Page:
Hopefully with these tips, you will feel more confident about Georgetown’s individual application. If you would like more individualized help, CollegeVine’s highly trained essay consultants from the nation’s top schools can help ensure your Georgetown application is the strongest it can be. Best of luck in getting to Washington D.C.!
Transfer essays are different because transfers are different! As we used to say at Georgetown, every transfer has a story to tell…and the essay is their opportunity to do it!
The most frequent essay question for transfer applicants is “Why do you want to transfer to X School?” This is a two-sided question. It’s asking not only why you want to go to X school, but also why the school you currently attend isn’t a good fit. There are two key points you always want to keep in mind when answering this question:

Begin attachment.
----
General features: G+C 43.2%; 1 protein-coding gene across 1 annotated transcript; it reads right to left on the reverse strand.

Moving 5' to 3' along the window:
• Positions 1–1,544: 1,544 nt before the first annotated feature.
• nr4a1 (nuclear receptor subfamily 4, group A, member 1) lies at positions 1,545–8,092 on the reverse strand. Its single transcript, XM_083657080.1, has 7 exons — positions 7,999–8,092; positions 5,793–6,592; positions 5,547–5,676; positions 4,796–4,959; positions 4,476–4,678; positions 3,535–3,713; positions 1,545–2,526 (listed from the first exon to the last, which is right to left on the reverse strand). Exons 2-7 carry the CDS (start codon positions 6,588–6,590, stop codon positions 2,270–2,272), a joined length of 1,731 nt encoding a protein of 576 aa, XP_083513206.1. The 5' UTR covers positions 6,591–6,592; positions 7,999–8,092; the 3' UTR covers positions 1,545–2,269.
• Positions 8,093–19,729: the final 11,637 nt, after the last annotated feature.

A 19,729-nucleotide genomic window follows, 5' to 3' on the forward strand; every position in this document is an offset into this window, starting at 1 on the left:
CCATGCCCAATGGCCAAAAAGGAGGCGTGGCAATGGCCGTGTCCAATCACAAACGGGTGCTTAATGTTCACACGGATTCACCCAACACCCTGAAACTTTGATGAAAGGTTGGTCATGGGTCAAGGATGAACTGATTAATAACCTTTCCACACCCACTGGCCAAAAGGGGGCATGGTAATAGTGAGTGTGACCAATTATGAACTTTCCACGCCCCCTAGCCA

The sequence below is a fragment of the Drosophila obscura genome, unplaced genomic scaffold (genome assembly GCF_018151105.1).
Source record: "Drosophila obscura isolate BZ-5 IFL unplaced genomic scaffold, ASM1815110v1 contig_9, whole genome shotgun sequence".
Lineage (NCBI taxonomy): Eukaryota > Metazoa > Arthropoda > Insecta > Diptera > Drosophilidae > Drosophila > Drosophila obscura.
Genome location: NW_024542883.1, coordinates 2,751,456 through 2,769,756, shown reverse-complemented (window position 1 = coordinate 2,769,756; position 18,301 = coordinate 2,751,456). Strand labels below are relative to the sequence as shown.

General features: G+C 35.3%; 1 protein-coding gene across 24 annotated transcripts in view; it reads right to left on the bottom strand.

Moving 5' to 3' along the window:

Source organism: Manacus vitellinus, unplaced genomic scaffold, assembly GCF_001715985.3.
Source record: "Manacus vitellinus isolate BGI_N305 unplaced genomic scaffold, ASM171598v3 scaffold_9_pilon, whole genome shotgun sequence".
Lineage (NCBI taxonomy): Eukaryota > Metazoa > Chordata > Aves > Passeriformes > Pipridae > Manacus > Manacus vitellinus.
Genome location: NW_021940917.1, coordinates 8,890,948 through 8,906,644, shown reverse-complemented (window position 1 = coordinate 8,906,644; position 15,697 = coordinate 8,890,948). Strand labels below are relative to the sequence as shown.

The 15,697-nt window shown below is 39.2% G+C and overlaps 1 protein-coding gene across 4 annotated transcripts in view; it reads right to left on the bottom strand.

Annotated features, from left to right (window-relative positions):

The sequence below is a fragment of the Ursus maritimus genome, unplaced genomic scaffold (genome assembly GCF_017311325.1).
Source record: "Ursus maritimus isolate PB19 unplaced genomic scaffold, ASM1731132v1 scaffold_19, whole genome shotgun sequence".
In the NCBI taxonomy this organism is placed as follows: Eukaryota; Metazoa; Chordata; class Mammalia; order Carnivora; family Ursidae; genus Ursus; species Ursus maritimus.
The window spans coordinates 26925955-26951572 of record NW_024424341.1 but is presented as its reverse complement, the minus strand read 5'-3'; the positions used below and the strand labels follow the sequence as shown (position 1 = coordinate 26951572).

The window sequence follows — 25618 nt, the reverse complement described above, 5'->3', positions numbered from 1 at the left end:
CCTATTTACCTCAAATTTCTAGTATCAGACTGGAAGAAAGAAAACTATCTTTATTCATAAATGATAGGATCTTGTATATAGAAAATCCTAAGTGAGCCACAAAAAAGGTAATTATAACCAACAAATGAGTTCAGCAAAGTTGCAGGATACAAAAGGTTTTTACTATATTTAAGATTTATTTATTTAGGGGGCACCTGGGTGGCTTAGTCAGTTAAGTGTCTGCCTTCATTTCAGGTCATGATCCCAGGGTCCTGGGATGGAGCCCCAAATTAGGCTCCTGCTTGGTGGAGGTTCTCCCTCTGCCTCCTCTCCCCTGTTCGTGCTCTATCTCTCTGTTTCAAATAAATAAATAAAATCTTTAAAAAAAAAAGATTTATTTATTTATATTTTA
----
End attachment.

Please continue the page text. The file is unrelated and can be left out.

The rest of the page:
- NEVER, EVER slam the institution you are leaving. Even if you hate it with a passion and can’t understand why anyone would like it there, don’t be negative. That will be the kiss of death for your application. Be honest when you can, but be kind to the institution you are leaving. It is a good fit for some, just not you.
- Make a solid and specific point as to why X school will be a better fit. If you think Boston University was “too big” and “too impersonal” but are applying to transfer to another school equally as large, you can’t use those as reasons. The admissions officer ultimately wants to know why their school is a better fit and what you’re going to bring to the table.